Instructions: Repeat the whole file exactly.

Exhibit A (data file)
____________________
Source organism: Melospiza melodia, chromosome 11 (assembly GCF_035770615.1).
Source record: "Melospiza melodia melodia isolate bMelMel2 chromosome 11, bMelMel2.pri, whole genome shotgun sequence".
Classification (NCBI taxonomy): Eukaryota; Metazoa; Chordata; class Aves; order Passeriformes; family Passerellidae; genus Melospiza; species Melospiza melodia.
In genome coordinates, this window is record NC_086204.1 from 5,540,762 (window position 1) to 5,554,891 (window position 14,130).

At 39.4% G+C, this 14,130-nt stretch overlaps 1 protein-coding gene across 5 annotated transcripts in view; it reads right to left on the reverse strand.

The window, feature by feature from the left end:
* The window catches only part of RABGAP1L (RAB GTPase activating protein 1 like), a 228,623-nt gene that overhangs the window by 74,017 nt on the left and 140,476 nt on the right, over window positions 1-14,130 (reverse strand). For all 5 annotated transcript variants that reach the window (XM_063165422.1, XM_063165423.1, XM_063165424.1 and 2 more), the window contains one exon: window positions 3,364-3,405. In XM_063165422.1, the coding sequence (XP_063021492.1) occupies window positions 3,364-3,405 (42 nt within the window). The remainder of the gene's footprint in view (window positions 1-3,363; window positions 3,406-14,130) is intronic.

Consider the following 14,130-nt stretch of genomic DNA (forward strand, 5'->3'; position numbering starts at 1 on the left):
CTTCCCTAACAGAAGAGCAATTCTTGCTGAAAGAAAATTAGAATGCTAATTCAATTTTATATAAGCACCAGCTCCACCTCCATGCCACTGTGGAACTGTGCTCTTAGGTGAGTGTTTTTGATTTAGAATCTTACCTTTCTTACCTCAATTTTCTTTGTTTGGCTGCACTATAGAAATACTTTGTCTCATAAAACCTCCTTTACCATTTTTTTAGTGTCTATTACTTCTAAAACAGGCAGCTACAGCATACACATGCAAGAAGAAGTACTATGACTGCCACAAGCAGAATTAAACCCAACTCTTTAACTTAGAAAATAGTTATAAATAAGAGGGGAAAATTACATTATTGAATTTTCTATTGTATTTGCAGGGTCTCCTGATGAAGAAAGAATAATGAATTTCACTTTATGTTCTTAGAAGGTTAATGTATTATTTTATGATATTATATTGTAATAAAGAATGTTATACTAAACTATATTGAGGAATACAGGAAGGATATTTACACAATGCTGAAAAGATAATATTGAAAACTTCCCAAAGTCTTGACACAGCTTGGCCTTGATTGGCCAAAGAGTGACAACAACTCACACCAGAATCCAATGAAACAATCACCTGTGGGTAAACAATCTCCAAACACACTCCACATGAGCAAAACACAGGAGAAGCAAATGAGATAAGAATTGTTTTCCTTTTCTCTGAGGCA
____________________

Source organism: Melospiza melodia, chromosome 11 (assembly GCF_035770615.1).
Source record: "Melospiza melodia melodia isolate bMelMel2 chromosome 11, bMelMel2.pri, whole genome shotgun sequence".
Classification (NCBI taxonomy): Eukaryota; Metazoa; Chordata; class Aves; order Passeriformes; family Passerellidae; genus Melospiza; species Melospiza melodia.
In genome coordinates, this window is record NC_086204.1 from 5,540,762 (window position 1) to 5,554,891 (window position 14,130).

At 39.4% G+C, this 14,130-nt stretch overlaps 1 protein-coding gene across 5 annotated transcripts in view; it reads right to left on the reverse strand.

The window, feature by feature from the left end:
* The window catches only part of RABGAP1L (RAB GTPase activating protein 1 like), a 228,623-nt gene that overhangs the window by 74,017 nt on the left and 140,476 nt on the right, over window positions 1-14,130 (reverse strand). For all 5 annotated transcript variants that reach the window (XM_063165422.1, XM_063165423.1, XM_063165424.1 and 2 more), the window contains one exon: window positions 3,364-3,405. In XM_063165422.1, the coding sequence (XP_063021492.1) occupies window positions 3,364-3,405 (42 nt within the window). The remainder of the gene's footprint in view (window positions 1-3,363; window positions 3,406-14,130) is intronic.

Consider the following 14,130-nt stretch of genomic DNA (forward strand, 5'->3'; position numbering starts at 1 on the left):
CTTCCCTAACAGAAGAGCAATTCTTGCTGAAAGAAAATTAGAATGCTAATTCAATTTTATATAAGCACCAGCTCCACCTCCATGCCACTGTGGAACTGTGCTCTTAGGTGAGTGTTTTTGATTTAGAATCTTACCTTTCTTACCTCAATTTTCTTTGTTTGGCTGCACTATAGAAATACTTTGTCTCATAAAACCTCCTTTACCATTTTTTTAGTGTCTATTACTTCTAAAACAGGCAGCTACAGCATACACATGCAAGAAGAAGTACTATGACTGCCACAAGCAGAATTAAACCCAACTCTTTAACTTAGAAAATAGTTATAAATAAGAGGGGAAAATTACATTATTGAATTTTCTATTGTATTTGCAGGGTCTCCTGATGAAGAAAGAATAATGAATTTCACTTTATGTTCTTAGAAGGTTAATGTATTATTTTATGATATTATATTGTAATAAAGAATGTTATACTAAACTATATTGAGGAATACAGGAAGGATATTTACACAATGCTGAAAAGATAATATTGAAAACTTCCCAAAGTCTTGACACAGCTTGGCCTTGATTGGCCAAAGAGTGACAACAACTCACACCAGAATCCAATGAAACAATCACCTGTGGGTAAACAATCTCCAAACACACTCCACATGAGCAAAACACAGGAGAAGCAAATGAGATAAGAATTGTTTTCCTTTTCTCTGAGGCA